paper trail

Tonight: Jacqueline Woodson talks with Myisha Cherry

Myisha Cherry

National Book Award winner Tiya Miles, the author of All That She Carried, has sold her new book Harriet’s Mirror to Random House. According to the publisher, the book is “a dual literary biography of Harriet Jacobs, the author of Incidents in the Life of a Slave Girl, and Harriet Beecher Stowe, author of Uncle Tom’s Cabin."

In the wake of Alice Sebold’s statement that she wrongly identified Anthony Broadwater as the man who raped her in 1988, Laura Miller revisits the author’s book Lucky. “As I reread this memoir now, the narrator of Lucky transforms from a brave survivor summoning the will to bring her rapist to justice into an isolated, psychologically damaged girl making a desperate but delusional bid to regain her life,” Miller writes. “Sebold committed a terrible wrong in identifying Broadwater as her attacker, but it’s not the responsibility of a traumatized rape victim to fairly investigate and prosecute the person who assaulted her. That is the duty of the police and prosecutors, who failed both Sebold and Broadwater at every stage, from the moment she first reported the crime to the moment he was convicted.”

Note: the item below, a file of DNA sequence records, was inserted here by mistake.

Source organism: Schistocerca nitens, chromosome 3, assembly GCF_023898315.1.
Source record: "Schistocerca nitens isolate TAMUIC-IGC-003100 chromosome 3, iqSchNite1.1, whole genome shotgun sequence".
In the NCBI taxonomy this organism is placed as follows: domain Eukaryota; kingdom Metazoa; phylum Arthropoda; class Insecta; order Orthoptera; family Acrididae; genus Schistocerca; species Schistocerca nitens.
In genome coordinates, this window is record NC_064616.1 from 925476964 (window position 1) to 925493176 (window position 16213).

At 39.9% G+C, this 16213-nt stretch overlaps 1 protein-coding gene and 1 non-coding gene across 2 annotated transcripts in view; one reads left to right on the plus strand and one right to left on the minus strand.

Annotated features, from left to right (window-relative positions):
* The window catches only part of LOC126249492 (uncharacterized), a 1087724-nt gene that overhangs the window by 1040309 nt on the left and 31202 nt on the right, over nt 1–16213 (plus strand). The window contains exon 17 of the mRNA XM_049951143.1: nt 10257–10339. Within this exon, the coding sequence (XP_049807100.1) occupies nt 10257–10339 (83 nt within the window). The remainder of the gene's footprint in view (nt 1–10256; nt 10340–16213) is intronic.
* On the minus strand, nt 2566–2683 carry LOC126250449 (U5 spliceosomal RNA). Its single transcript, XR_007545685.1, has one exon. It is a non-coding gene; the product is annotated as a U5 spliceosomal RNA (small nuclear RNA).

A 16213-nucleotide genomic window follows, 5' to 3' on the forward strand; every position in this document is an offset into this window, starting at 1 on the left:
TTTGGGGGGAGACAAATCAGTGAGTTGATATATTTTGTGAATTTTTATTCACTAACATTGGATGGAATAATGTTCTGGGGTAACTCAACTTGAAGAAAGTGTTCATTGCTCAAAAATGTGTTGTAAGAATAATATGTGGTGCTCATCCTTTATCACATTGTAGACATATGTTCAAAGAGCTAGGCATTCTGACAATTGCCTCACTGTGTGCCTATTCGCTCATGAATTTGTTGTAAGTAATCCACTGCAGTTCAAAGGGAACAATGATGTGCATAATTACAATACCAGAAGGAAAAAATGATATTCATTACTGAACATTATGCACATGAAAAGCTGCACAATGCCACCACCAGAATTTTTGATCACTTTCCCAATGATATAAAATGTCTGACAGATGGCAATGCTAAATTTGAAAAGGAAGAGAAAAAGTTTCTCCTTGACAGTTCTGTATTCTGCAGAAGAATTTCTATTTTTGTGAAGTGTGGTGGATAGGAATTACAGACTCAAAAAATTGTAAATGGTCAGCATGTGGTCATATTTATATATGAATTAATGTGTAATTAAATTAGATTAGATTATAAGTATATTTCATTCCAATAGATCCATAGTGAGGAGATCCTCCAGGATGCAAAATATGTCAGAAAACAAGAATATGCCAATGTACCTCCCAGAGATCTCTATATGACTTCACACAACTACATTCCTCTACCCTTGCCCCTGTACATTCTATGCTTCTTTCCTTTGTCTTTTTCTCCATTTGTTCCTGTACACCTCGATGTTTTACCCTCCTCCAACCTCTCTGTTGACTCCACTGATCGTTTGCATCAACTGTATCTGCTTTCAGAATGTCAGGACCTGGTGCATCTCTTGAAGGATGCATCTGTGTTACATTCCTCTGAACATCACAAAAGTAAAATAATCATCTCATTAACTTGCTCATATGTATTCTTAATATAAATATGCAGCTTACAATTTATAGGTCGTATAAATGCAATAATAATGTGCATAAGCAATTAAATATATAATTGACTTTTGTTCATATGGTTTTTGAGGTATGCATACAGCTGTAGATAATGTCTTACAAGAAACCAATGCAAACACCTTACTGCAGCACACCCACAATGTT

At Air Mail, Bill Adair writes about Stephen Glass—who scandalized the media world in 1998 when it was revealed that many of his articles for the New Republic were built on elaborate fabrications (later recounted in his 2003 novel The Fabulist)—and his marriage to Julie Hilden, the author of the memoir The Bad Daughter, who developed early-onset Alzheimer’s and died in 2018.

Rosa Lyster describes the pleasures of reading (and rereading) the comic novelist Charles Portis: “​​Portis’s imagination is truly wild—both unhampered and unpredictable—and reading him for the first time required a significant adjustment to all my previously gathered knowledge of what a person can or should put in a novel if they want it to be good. He is unbeatable at the non sequitur, so that every paragraph contains the possibility of crazed escalation.”

Tonight at 7:30pm Eastern time, novelist Jacqueline Woodson (Red at the Bone, Another Brooklyn) will talk with philosopher Myisha Cherry about Cherry’s new book, The Case for Rage: Why Anger Is Essential to Anti-Racist Struggle.